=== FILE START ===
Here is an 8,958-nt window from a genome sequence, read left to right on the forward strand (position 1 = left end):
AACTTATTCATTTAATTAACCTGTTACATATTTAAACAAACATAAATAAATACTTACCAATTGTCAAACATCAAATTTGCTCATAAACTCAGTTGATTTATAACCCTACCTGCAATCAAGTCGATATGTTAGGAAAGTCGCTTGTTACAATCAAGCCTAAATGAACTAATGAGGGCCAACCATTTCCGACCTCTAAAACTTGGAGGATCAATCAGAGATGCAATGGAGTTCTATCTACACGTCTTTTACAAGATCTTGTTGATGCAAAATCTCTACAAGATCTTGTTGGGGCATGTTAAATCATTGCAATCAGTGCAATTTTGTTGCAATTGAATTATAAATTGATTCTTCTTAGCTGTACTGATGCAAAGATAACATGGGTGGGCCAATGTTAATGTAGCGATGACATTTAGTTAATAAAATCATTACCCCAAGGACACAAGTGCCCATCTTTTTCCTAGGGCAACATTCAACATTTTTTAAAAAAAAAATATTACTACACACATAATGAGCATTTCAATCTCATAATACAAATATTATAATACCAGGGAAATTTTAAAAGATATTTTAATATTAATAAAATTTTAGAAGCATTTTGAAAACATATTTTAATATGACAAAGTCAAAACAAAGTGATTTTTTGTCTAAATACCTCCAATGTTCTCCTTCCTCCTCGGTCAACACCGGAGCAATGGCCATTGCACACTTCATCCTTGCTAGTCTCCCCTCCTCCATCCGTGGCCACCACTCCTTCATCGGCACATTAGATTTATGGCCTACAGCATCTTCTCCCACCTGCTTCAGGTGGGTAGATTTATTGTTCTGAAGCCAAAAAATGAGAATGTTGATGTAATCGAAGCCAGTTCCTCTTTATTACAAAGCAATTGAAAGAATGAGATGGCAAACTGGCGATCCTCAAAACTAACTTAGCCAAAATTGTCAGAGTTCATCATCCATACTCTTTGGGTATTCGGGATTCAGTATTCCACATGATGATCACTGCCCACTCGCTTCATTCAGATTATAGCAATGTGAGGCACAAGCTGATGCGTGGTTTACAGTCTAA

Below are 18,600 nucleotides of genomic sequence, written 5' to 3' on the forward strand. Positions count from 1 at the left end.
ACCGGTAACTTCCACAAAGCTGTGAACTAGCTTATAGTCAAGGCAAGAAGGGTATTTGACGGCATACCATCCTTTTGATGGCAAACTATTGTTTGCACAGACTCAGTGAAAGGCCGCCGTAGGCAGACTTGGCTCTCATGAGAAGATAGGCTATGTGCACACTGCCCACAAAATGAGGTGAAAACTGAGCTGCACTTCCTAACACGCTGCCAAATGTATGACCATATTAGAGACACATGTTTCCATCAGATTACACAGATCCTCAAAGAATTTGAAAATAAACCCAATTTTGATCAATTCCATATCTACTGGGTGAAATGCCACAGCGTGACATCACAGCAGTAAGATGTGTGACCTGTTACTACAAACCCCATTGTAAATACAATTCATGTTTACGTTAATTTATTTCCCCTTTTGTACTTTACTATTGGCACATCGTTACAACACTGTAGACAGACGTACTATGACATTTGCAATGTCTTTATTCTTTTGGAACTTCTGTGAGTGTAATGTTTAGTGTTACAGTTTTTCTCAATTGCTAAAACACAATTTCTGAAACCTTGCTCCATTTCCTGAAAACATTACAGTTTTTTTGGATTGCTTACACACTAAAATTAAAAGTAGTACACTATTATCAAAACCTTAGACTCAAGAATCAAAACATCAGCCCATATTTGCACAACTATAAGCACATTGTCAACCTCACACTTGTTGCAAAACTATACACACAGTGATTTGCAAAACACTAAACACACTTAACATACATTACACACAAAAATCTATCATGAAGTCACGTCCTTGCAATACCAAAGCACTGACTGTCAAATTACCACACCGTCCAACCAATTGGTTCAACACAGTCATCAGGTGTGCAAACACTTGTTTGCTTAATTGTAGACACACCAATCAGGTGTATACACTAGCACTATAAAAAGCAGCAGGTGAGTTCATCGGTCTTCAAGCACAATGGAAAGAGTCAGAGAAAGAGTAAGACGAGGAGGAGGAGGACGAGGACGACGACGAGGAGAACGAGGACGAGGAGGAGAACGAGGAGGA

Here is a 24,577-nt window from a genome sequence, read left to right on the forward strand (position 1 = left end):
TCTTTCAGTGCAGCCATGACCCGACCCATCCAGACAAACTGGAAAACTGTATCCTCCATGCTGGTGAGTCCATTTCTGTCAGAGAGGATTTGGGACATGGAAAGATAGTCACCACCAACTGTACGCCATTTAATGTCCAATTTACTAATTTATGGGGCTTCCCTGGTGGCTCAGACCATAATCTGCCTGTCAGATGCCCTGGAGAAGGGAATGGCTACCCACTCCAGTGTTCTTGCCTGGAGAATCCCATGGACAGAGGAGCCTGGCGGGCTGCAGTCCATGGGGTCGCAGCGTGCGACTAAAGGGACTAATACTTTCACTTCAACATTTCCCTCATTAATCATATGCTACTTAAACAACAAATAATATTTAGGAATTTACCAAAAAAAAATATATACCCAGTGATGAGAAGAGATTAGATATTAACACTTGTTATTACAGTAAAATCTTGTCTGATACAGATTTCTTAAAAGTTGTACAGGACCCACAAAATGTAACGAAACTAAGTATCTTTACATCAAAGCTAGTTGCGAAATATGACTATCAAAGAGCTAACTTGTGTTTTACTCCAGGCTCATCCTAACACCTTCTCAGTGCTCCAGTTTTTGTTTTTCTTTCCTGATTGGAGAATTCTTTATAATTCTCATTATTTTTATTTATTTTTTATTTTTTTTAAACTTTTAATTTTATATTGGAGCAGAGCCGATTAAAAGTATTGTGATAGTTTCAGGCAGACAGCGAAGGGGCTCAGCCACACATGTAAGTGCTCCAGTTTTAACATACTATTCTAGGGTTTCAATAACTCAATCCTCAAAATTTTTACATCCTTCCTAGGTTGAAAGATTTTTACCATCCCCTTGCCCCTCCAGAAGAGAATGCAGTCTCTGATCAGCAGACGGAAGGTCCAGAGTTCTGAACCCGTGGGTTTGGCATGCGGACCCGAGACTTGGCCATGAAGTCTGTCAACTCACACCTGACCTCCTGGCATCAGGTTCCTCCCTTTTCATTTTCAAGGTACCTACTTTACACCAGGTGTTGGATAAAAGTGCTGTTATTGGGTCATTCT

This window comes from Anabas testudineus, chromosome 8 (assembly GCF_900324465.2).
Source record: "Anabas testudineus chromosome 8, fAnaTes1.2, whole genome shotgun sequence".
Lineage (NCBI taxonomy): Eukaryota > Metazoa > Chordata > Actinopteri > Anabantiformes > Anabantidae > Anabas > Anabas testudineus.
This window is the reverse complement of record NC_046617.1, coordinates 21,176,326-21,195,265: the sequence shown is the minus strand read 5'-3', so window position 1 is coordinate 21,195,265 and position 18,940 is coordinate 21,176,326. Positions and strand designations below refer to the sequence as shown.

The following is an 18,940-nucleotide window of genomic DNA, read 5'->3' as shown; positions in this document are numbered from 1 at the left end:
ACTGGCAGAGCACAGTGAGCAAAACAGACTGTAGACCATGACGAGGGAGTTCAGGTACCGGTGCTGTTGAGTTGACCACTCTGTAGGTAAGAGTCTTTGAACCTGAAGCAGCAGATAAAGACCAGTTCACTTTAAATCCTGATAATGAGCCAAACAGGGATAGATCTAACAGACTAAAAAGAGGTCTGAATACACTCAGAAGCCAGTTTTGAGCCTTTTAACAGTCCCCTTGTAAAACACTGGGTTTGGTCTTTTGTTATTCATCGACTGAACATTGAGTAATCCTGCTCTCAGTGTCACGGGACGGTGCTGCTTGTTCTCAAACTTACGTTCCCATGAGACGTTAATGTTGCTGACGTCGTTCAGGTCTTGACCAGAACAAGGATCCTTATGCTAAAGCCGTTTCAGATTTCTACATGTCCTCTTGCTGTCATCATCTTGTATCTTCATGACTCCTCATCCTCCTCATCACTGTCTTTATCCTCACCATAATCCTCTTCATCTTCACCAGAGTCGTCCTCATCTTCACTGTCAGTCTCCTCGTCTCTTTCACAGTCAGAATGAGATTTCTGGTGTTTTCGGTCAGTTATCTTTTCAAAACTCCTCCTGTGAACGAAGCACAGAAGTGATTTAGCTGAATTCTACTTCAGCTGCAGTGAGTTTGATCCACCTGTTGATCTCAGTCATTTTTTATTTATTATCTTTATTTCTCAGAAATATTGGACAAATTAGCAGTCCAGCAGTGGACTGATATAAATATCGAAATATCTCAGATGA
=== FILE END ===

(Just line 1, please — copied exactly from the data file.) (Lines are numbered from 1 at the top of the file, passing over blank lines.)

Here is an 8,958-nt window from a genome sequence, read left to right on the forward strand (position 1 = left end):